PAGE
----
- If you want to consume vegetable juices then I would recommend that you don’t juice your vegetables with a conventional juicer. They extract the juice only, and you end up throwing away the bulk, or the fiber. The fiber content is important for several reasons, particularly for reducing the chances of constipation and giving the bowel food to grow ample beneficial and friendly bacteria. Both of these reasons are important for those with candida because candida yeast sufferers often get constipated and lack sufficient beneficial bacteria in their bowel. Get a vegetable juicer that pulverizes the whole vegetable, that way you get sufficient fiber. You will be reading a lot more about juicing and the best juicer to buy in this section soon.
- Your bowel motions will give you a good indication if you consume adequate fiber in your diet. If you consume sufficient vegetable fiber, you bowel motions will improve and be easier to pass. They will be of good size and float more than they would sink. I learned this saying from Dr. Alan Gaby, one of America’s leading natural medicine doctors: “small stools = big hospitals, big stools = small hospitals”.
- Eat ten to fifteen serves a week of first class protein, which includes poultry and eggs, seafood including fish and shellfish, and the pink & red meats including venison (deer meat), pork and lamb. Eat less or avoid beef if you can. Choose fish, eggs and chicken instead of the pink and red meats. Eat no more than 500 grams (1 pound) of read meats a week, you will read a lot about why you will want to reduce red meats soon in this section of the book.
- If you crave sweet foods then you are best to eat small amounts of protein foods several times a day. Your blood sugar will be better balanced and you will crave less sweet foods as a consequence.
- Be mindful that too much protein can constipate, therefore eat plenty of (especially green or highly colored) vegetable fiber in addition. Remember, you bowel motions will be your guide to a large extent. Do the “eyeball test”, i.e.; look at your motions daily to see how your digestion is. If you start seeing food particles then you will need to chew your food more thoroughly, and consider staying with the digestive enzyme supplement for some time as well.
- Eat meats stir-fried, steamed or baked – not microwaved, grilled, deep-fried and preferably not fried. Meats cooked medium rare or medium will be better digested than meat cooked well done. Trim off the fat (but not all, you need saturated fat in your diet) but do avoid meat that is marbled with far too much fat.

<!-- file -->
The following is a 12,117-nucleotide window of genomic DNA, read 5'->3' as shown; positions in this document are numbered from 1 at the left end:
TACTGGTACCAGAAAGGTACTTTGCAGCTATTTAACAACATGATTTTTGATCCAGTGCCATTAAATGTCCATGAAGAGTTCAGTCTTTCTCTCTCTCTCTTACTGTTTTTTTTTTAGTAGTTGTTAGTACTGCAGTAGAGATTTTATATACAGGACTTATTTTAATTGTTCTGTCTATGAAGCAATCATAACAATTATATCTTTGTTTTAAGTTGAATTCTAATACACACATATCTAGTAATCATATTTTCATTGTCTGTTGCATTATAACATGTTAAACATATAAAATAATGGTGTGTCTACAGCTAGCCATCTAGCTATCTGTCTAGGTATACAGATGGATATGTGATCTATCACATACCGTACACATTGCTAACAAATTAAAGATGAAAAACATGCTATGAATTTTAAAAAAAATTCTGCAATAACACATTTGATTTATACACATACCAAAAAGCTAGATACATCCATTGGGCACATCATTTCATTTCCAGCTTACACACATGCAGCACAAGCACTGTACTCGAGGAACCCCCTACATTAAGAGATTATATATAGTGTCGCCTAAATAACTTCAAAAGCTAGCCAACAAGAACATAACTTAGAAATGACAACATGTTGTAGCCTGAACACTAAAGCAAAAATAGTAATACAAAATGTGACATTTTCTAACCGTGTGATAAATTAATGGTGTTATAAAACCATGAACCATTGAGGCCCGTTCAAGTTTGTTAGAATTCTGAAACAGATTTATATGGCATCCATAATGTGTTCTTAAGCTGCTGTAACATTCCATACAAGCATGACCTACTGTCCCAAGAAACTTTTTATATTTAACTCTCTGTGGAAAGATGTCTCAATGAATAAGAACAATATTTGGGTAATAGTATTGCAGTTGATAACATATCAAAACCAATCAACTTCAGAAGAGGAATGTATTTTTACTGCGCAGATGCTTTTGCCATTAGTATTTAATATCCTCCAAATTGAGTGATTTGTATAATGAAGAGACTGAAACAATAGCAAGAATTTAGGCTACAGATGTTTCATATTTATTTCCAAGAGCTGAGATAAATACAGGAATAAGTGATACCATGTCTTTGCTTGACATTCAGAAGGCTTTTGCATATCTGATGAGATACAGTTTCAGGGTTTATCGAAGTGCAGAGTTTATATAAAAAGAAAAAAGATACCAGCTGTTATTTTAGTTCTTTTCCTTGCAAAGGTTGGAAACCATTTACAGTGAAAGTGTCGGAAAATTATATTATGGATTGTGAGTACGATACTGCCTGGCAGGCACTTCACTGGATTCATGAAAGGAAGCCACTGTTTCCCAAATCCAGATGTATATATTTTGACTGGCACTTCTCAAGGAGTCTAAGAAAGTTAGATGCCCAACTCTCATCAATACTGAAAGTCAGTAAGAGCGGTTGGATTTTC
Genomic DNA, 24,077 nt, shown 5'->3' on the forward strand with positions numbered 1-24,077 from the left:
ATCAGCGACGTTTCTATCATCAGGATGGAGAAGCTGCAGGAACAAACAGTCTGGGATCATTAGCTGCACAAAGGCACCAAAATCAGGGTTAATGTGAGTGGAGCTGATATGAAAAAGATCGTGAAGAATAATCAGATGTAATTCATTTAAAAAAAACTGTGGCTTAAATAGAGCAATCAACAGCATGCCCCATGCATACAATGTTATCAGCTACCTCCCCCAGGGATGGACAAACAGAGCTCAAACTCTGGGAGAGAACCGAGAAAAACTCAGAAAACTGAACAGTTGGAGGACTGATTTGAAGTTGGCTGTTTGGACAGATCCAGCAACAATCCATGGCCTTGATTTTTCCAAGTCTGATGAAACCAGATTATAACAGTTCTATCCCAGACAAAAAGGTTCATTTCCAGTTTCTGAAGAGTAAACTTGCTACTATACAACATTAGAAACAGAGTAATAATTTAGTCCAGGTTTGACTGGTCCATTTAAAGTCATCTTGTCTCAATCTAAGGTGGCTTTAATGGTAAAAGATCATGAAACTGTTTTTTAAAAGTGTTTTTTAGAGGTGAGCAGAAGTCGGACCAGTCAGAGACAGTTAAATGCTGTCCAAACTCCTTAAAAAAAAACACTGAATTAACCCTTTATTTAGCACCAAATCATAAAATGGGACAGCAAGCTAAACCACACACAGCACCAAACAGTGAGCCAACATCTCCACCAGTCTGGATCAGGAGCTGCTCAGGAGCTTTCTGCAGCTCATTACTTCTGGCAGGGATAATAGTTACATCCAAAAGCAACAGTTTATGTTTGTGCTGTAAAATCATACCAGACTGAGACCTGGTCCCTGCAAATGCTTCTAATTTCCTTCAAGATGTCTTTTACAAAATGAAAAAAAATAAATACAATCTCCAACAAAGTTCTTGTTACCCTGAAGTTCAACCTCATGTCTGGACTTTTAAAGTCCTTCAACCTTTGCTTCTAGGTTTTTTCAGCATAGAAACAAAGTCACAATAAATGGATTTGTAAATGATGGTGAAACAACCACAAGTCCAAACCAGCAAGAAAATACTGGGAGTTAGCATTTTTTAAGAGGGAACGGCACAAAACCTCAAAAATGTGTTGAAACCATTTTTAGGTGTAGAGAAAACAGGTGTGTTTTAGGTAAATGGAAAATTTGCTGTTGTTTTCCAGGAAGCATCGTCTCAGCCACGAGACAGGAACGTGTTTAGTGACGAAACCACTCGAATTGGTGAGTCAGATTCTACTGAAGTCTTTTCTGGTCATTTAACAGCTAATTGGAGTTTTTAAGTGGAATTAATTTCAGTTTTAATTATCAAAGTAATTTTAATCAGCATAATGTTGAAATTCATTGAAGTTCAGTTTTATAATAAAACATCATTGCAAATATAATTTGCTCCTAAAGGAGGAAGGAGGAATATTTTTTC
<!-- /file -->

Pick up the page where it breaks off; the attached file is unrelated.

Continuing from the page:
- Drink a glass of water on rising, and another before breakfast and before each meal. It is also best to have a glass of water before bedtime, unless you have to get up out of bed early in the morning. Try to drink six to eight glasses of water daily. Your digestive system will improve tremendously, and this is the most important system to improve when you have psoriasis, and not your skin. So, drink up!
- A very clever idea is to add one to two drops of liquid grapefruit seed extract to each liter of water you consume throughout the day. I got this tip several years ago from a doctor in America who specializes in psoriasis. It works very well and is most efficient if done for 3 months; if two drops is too much, just add one. This may well be the turning point for you if you have a chronic psoriasis, just this one tip daily (when continued for 3 – 6 months) could mean you are well on the way to a full recovery, especially if you keep your diet clean and healthy. While you are at it, add a drop or two of pure oregano oil to salad dressings.
- Add lime or lemon juice to your water, it will aid digestion and has an antibacterial and anti-fungal action. Herbal tea is acceptable, but try to reduce or eliminate coffee and tea. Use a water purifier to filter tap water before you drink it.
- Use a good quality sea salt and avoid the supermarket white salt. Useful seasonings to add flavor to your meals are black pepper, caraway, chives, cloves, curry, paprika, sage, and parsley. Particularly good choices are oregano, thyme, rosemary and marjoram because they are antimicrobial by nature. It is a good idea to grow these herbs and add them to your dishes all spring and summer long. Garlic and ginger should be used daily in your cooking, fresh is best.